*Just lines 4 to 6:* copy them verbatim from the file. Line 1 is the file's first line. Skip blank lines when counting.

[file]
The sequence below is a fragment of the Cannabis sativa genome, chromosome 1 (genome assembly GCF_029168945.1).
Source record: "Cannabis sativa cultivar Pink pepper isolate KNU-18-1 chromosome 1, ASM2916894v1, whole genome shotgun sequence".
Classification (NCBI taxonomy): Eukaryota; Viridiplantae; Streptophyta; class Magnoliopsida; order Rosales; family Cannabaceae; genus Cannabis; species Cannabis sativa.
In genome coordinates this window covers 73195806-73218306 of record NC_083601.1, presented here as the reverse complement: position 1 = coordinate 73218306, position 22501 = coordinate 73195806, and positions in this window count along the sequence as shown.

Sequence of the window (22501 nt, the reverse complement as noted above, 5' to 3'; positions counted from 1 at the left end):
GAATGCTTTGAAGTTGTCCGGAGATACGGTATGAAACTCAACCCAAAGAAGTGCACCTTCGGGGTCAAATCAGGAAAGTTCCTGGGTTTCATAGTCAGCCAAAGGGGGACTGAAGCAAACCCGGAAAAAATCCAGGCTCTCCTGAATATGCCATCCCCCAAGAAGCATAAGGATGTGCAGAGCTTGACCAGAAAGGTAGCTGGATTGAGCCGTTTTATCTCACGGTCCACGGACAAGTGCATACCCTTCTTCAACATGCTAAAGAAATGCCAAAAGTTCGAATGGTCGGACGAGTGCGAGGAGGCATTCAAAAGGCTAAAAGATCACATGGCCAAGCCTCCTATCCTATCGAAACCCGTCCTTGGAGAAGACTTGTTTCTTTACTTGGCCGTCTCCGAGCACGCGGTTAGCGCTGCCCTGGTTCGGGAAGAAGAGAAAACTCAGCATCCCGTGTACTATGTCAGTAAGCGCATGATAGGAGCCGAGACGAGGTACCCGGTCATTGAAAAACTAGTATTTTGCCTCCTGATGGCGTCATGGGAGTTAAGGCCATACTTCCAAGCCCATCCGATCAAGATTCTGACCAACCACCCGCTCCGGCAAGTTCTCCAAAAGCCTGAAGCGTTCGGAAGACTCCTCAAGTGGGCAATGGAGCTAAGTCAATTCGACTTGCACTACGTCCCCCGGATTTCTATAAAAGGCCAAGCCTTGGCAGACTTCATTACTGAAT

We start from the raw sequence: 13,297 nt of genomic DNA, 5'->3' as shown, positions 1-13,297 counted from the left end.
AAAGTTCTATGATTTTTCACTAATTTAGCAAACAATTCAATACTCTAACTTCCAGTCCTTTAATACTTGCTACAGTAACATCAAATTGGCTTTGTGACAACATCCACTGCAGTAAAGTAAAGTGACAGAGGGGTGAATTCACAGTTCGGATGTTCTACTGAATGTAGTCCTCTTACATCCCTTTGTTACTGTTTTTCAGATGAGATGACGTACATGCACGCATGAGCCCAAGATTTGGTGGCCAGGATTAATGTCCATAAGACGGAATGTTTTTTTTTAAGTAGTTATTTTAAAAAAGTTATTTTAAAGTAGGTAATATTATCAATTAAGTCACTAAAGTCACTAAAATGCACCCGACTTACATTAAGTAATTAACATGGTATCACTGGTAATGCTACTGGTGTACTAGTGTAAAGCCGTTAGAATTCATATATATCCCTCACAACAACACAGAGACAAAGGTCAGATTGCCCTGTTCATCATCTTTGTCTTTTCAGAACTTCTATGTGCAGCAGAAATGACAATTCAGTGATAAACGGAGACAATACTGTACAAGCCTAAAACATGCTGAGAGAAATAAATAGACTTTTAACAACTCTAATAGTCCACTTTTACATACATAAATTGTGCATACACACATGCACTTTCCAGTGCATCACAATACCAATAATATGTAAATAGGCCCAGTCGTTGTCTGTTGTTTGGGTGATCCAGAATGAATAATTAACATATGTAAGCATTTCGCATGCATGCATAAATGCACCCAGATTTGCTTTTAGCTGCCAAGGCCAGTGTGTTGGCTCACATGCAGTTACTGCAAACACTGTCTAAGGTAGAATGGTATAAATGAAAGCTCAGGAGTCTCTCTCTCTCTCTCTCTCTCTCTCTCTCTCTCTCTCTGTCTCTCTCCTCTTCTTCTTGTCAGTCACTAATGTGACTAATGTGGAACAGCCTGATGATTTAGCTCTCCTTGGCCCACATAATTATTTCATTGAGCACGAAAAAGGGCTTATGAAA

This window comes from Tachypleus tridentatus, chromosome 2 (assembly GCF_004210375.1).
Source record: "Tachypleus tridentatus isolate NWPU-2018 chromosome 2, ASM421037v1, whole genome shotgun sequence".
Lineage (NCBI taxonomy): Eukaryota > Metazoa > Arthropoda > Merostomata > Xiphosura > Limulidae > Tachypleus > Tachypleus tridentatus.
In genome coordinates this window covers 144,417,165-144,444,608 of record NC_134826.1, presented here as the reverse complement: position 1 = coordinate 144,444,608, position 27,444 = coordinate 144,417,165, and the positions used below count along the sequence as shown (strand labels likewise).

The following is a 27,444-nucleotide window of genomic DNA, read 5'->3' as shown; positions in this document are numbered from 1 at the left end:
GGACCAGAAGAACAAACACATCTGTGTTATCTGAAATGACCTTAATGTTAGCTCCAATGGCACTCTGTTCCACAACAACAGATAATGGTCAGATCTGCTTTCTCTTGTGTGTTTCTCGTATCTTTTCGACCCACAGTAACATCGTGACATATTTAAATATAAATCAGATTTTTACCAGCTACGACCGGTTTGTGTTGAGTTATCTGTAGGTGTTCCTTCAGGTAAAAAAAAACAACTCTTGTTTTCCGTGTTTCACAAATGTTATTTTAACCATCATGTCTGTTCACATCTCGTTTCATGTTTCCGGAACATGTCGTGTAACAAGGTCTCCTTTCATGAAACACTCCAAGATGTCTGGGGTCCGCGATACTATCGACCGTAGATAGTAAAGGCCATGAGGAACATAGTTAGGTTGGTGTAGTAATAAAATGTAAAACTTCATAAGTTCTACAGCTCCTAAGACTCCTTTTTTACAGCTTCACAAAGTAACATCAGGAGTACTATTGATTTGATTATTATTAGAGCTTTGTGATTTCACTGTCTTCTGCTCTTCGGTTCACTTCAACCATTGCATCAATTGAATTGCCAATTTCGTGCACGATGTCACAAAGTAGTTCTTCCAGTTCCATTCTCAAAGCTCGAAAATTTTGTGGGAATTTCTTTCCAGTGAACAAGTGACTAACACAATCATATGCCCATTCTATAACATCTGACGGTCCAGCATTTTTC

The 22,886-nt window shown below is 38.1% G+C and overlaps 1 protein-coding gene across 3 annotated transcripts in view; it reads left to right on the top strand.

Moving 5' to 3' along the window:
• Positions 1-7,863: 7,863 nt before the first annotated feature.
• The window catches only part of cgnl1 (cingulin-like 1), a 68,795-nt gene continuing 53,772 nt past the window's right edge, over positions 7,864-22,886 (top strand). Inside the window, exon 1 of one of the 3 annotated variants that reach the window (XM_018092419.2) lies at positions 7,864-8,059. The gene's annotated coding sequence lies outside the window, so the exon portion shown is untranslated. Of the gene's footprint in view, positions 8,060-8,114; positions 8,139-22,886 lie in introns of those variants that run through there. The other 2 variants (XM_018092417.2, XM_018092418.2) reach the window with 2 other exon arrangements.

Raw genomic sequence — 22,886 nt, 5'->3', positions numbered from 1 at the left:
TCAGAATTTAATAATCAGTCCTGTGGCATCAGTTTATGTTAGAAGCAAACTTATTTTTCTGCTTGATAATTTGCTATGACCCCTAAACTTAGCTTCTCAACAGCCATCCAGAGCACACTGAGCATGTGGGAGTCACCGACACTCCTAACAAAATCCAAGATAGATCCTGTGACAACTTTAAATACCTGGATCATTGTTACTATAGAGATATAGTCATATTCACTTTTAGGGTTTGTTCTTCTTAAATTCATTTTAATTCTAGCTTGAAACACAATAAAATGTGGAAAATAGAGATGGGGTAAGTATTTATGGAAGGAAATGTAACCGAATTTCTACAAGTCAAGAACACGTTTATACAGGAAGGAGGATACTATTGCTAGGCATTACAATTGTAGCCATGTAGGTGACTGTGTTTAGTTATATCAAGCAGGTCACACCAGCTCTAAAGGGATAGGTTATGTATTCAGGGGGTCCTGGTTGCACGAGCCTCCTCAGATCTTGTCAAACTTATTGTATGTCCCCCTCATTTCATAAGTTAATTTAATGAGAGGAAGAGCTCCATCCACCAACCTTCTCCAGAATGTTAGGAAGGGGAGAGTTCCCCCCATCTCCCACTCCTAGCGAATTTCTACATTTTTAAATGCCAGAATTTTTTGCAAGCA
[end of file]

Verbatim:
In genome coordinates this window covers 73195806-73218306 of record NC_083601.1, presented here as the reverse complement: position 1 = coordinate 73218306, position 22501 = coordinate 73195806, and positions in this window count along the sequence as shown.

Sequence of the window (22501 nt, the reverse complement as noted above, 5' to 3'; positions counted from 1 at the left end):
GAATGCTTTGAAGTTGTCCGGAGATACGGTATGAAACTCAACCCAAAGAAGTGCACCTTCGGGGTCAAATCAGGAAAGTTCCTGGGTTTCATAGTCAGCCAAAGGGGGACTGAAGCAAACCCGGAAAAAATCCAGGCTCTCCTGAATATGCCATCCCCCAAGAAGCATAAGGATGTGCAGAGCTTGACCAGAAAGGTAGCTGGATTGAGCCGTTTTATCTCACGGTCCACGGACAAGTGCATACCCTTCTTCAACATGCTAAAGAAATGCCAAAAGTTCGAATGGTCGGACGAGTGCGAGGAGGCATTCAAAAGGCTAAAAGATCACATGGCCAAGCCTCCTATCCTATCGAAACCCGTCCTTGGAGAAGACTTGTTTCTTTACTTGGCCGTCTCCGAGCACGCGGTTAGCGCTGCCCTGGTTCGGGAAGAAGAGAAAACTCAGCATCCCGTGTACTATGTCAGTAAGCGCATGATAGGAGCCGAGACGAGGTACCCGGTCATTGAAAAACTAGTATTTTGCCTCCTGATGGCGTCATGGGAGTTAAGGCCATACTTCCAAGCCCATCCGATCAAGATTCTGACCAACCACCCGCTCCGGCAAGTTCTCCAAAAGCCTGAAGCGTTCGGAAGACTCCTCAAGTGGGCAATGGAGCTAAGTCAATTCGACTTGCACTACGTCCCCCGGATTTCTATAAAAGGCCAAGCCTTGGCAGACTTCATTACTGAAT